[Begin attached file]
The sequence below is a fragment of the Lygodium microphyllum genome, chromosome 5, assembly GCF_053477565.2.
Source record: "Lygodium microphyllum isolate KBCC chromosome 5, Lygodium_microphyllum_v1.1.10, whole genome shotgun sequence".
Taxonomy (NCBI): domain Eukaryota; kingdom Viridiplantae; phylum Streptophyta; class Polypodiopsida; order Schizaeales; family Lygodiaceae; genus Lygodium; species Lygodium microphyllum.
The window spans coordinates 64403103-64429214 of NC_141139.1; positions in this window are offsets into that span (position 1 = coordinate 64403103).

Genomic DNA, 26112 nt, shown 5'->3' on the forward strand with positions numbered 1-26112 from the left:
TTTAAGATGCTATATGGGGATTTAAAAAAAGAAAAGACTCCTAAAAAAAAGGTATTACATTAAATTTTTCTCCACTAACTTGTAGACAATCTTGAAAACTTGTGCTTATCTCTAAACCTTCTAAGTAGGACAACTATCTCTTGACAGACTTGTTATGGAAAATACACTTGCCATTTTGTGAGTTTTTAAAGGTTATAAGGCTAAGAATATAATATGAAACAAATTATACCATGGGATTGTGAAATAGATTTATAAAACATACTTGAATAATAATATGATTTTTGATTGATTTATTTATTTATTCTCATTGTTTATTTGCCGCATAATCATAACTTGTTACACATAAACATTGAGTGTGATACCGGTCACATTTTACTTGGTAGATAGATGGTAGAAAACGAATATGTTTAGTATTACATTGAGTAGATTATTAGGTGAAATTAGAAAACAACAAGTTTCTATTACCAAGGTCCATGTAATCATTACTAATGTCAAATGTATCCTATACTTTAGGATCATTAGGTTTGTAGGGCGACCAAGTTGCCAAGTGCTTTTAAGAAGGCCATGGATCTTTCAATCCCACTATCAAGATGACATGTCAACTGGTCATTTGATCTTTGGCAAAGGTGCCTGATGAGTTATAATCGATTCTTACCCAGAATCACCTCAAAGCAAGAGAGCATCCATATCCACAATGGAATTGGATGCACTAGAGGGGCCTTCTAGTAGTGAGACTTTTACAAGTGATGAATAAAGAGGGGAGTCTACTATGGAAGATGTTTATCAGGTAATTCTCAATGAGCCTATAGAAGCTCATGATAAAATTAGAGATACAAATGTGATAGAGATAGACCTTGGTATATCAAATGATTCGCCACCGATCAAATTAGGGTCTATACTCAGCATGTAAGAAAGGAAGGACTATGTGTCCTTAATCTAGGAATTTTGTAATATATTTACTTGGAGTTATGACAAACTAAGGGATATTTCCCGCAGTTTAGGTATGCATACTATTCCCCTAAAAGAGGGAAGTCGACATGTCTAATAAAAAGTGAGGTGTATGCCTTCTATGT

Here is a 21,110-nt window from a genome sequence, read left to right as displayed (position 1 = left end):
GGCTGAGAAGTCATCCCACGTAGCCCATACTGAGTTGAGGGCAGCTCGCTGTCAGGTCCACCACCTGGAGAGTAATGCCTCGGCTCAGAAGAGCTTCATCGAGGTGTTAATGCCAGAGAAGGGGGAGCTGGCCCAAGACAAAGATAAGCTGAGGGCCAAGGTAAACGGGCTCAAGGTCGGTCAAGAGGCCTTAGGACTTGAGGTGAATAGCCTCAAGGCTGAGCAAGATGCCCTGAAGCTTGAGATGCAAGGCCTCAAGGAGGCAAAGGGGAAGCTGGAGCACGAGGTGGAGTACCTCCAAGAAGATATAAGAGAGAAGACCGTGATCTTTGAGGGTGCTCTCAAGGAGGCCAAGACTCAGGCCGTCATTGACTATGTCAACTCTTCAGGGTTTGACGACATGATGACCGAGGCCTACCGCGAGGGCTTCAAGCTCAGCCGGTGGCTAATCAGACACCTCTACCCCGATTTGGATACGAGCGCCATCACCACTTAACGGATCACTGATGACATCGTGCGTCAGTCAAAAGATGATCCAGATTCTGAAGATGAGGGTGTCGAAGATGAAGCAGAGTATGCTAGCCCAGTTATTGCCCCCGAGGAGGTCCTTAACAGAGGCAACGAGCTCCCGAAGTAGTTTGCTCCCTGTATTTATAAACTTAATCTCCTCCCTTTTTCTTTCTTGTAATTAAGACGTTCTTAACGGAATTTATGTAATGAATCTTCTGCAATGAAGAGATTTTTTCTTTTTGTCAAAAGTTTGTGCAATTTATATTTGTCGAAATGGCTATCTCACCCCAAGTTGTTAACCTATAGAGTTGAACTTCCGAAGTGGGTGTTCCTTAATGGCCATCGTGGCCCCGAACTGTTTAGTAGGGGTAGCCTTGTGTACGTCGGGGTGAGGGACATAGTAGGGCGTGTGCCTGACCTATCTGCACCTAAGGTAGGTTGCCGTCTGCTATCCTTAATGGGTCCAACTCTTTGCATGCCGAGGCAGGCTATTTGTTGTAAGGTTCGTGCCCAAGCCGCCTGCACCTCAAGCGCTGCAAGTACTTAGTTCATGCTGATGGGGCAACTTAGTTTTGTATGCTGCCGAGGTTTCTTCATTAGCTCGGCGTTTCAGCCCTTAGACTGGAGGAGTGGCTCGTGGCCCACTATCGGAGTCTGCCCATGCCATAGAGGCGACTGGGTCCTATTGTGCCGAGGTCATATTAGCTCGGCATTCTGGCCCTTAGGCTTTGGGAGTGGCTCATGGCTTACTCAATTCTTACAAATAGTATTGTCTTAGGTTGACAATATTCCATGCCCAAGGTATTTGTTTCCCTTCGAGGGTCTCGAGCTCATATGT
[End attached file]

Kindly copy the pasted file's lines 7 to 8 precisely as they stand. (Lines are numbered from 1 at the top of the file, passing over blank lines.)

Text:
Here is a 21,110-nt window from a genome sequence, read left to right as displayed (position 1 = left end):
GGCTGAGAAGTCATCCCACGTAGCCCATACTGAGTTGAGGGCAGCTCGCTGTCAGGTCCACCACCTGGAGAGTAATGCCTCGGCTCAGAAGAGCTTCATCGAGGTGTTAATGCCAGAGAAGGGGGAGCTGGCCCAAGACAAAGATAAGCTGAGGGCCAAGGTAAACGGGCTCAAGGTCGGTCAAGAGGCCTTAGGACTTGAGGTGAATAGCCTCAAGGCTGAGCAAGATGCCCTGAAGCTTGAGATGCAAGGCCTCAAGGAGGCAAAGGGGAAGCTGGAGCACGAGGTGGAGTACCTCCAAGAAGATATAAGAGAGAAGACCGTGATCTTTGAGGGTGCTCTCAAGGAGGCCAAGACTCAGGCCGTCATTGACTATGTCAACTCTTCAGGGTTTGACGACATGATGACCGAGGCCTACCGCGAGGGCTTCAAGCTCAGCCGGTGGCTAATCAGACACCTCTACCCCGATTTGGATACGAGCGCCATCACCACTTAACGGATCACTGATGACATCGTGCGTCAGTCAAAAGATGATCCAGATTCTGAAGATGAGGGTGTCGAAGATGAAGCAGAGTATGCTAGCCCAGTTATTGCCCCCGAGGAGGTCCTTAACAGAGGCAACGAGCTCCCGAAGTAGTTTGCTCCCTGTATTTATAAACTTAATCTCCTCCCTTTTTCTTTCTTGTAATTAAGACGTTCTTAACGGAATTTATGTAATGAATCTTCTGCAATGAAGAGATTTTTTCTTTTTGTCAAAAGTTTGTGCAATTTATATTTGTCGAAATGGCTATCTCACCCCAAGTTGTTAACCTATAGAGTTGAACTTCCGAAGTGGGTGTTCCTTAATGGCCATCGTGGCCCCGAACTGTTTAGTAGGGGTAGCCTTGTGTACGTCGGGGTGAGGGACATAGTAGGGCGTGTGCCTGACCTATCTGCACCTAAGGTAGGTTGCCGTCTGCTATCCTTAATGGGTCCAACTCTTTGCATGCCGAGGCAGGCTATTTGTTGTAAGGTTCGTGCCCAAGCCGCCTGCACCTCAAGCGCTGCAAGTACTTAGTTCATGCTGATGGGGCAACTTAGTTTTGTATGCTGCCGAGGTTTCTTCATTAGCTCGGCGTTTCAGCCCTTAGACTGGAGGAGTGGCTCGTGGCCCACTATCGGAGTCTGCCCATGCCATAGAGGCGACTGGGTCCTATTGTGCCGAGGTCATATTAGCTCGGCATTCTGGCCCTTAGGCTTTGGGAGTGGCTCATGGCTTACTCAATTCTTACAAATAGTATTGTCTTAGGTTGACAATATTCCATGCCCAAGGTATTTGTTTCCCTTCGAGGGTCTCGAGCTCATATGT